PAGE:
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Here's How NASA Satellites Can Help You Conserve Water

Science and conservation went hand in hand to help track levels of one of California's most important water sources.

Jonathan Parks-Ramage

Jonathan Parks-Ramage

Image via NASA

Thanks to population growth, industrialization and climate change, our freshwater resources have experienced unsustainable strain. UN Water, the international body that coordinates the United Nation's work on water and sanitation estimates that by the year 2030, if drastic conservation efforts aren't made, the earth could experience a 40 percent global water deficit. Groundwater—contained in underground stockpiles of water called aquifers—provides drinking water for at least 50 percent of the world's population, with 2.5 billion people relying solely on aquifers for water.

Many of these aquifers are being drained faster than they can be replenished, leading an estimated 20 percent of the world's aquifers to being over-exploited. This is a global issue that affects many nations, both in and out of the developing world, as cities expand rapidly without adequate water regulation and conservation efforts.

But there is hope. A recent study—conducted by researchers from the University at Buffalo, in conjunction with NASA, UC Berkeley, and Purdue University—shows that a new technique of satellite monitoring is an effective method of tracking water levels in aquifers, improving our understanding of these water supplies and helping us to manage them sustainably. For the study, researchers utilized this satellite technology to monitor a drought-plagued Silicon Valley aquifer, and found that aggressive conservation efforts successfully returned groundwater to pre-drought levels this year.

Thanks in part to the findings of this study, NASA has decided to employ similar technology in their upcoming NASA-ISRO (Indian Space Research Organisation) Synthetic Aperture Radar (NISAR) satellite mission, launching in 2021. This system will collect radar information from nearly every aquifer in the world, helping countries with conservation efforts by providing essential data.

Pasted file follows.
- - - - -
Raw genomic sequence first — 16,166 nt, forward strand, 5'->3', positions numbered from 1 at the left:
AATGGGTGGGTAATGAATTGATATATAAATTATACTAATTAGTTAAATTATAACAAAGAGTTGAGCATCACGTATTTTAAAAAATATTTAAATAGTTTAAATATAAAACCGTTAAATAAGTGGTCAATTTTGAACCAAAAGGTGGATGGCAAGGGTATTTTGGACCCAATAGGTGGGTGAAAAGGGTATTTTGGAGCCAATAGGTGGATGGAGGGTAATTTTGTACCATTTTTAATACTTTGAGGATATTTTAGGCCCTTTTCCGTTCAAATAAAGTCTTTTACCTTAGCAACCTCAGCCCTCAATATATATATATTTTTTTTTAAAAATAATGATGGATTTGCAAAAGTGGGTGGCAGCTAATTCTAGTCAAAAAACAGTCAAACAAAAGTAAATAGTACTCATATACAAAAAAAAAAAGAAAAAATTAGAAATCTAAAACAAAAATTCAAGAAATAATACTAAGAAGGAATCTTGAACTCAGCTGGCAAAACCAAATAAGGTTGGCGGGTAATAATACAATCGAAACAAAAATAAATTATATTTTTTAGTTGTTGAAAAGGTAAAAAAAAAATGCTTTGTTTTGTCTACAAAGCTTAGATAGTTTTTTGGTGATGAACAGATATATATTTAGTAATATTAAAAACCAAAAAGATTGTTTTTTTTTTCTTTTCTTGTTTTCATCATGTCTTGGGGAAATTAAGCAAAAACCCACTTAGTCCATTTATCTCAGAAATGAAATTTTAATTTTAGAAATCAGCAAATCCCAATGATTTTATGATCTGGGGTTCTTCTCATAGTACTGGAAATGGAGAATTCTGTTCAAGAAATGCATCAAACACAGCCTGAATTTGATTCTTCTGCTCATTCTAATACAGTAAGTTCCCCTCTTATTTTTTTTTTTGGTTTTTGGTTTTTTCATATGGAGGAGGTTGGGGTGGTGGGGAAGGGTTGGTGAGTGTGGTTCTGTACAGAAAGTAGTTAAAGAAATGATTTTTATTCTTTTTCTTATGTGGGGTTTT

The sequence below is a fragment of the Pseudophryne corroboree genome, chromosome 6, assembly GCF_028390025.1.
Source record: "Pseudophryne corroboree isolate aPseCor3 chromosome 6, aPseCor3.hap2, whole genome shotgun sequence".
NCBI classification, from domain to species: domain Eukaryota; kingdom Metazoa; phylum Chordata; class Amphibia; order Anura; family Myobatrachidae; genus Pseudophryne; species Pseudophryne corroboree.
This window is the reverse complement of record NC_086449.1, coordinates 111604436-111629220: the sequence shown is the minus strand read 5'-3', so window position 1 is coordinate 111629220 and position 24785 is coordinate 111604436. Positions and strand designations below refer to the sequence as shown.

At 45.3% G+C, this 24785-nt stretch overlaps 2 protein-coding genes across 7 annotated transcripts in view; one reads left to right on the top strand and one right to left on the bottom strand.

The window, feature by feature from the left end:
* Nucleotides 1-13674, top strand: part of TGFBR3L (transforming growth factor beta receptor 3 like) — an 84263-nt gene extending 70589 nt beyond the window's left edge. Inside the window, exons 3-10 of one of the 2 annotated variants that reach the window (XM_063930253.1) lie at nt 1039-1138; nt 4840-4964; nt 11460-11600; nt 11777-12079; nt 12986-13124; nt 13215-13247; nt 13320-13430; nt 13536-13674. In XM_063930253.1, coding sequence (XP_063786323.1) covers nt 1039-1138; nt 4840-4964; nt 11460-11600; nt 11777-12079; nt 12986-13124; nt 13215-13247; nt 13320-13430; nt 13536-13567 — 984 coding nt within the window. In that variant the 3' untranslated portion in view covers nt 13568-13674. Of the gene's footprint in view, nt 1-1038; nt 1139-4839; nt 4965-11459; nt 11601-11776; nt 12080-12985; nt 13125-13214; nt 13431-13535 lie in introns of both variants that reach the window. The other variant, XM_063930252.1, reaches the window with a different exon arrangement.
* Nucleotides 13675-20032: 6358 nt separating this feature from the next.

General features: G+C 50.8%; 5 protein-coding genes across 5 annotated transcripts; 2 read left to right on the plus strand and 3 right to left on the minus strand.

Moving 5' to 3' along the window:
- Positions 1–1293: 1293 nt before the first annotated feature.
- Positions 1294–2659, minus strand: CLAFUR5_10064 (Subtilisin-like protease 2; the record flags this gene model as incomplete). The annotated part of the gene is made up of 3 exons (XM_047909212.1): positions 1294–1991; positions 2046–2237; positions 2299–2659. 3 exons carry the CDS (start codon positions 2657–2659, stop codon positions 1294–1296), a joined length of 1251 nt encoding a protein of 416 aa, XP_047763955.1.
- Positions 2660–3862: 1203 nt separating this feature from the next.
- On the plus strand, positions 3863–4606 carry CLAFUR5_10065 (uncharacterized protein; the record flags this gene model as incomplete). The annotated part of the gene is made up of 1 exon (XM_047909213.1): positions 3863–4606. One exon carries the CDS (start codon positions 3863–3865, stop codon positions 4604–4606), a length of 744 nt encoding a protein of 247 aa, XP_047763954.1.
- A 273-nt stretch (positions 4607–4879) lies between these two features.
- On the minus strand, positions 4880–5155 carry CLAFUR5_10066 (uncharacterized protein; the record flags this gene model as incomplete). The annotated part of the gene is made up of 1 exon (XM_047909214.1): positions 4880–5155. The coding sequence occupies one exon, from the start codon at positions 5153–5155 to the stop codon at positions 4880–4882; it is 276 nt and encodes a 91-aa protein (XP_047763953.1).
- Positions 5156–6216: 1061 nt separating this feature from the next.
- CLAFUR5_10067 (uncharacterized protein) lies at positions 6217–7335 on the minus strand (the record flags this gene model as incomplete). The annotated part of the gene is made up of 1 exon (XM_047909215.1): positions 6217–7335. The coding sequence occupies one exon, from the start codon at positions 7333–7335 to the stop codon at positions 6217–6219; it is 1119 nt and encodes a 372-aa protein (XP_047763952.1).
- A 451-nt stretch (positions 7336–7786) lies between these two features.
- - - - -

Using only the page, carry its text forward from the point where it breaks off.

VICE Impact spoke with Estelle Chaussard, PhD, lead researcher of the study and Professor of Geology and Geophysics in the Department of Geology of the University at Buffalo, about the significance of these findings and what they mean for water conservation across the globe.

VICE: What are some of the biggest threats to the earth's aquifers, when it comes to drought and over usage?

Estelle Chaussard : When we have a drought, we have low surface water, low streams, and people tend to rely a lot more on our groundwater resources. Now, if we are drying out our groundwater resources and pumping too much from an aquifer, that stress will cause permanent compaction of the structures that usually hold the water and they will not be able to hold water anymore. So, if water levels drop below their historic level, we're gonna have a permanent decrease in the health of the aquifer and we would lose the capability of retaining water in the aquifer in the long term. That's what we are trying to avoid.


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What was the satellite technology used to monitor the aquifer in the study, and how did it help track the health of the aquifer?

We used a technique called InSAR — it stands for Interferometric Synthetic Aperture Radar — which uses satellites that measure very small changes in ground elevation over time. We do this entirely remotely, and it doesn't require any ground-based measurements. We get lots of pixels from these satellite images for how the ground for this area is moving over time. So we can track how much the water levels are decreasing in the aquifer by tracking ground deformation, and we can estimate how much has been pumped physically from the aquifer.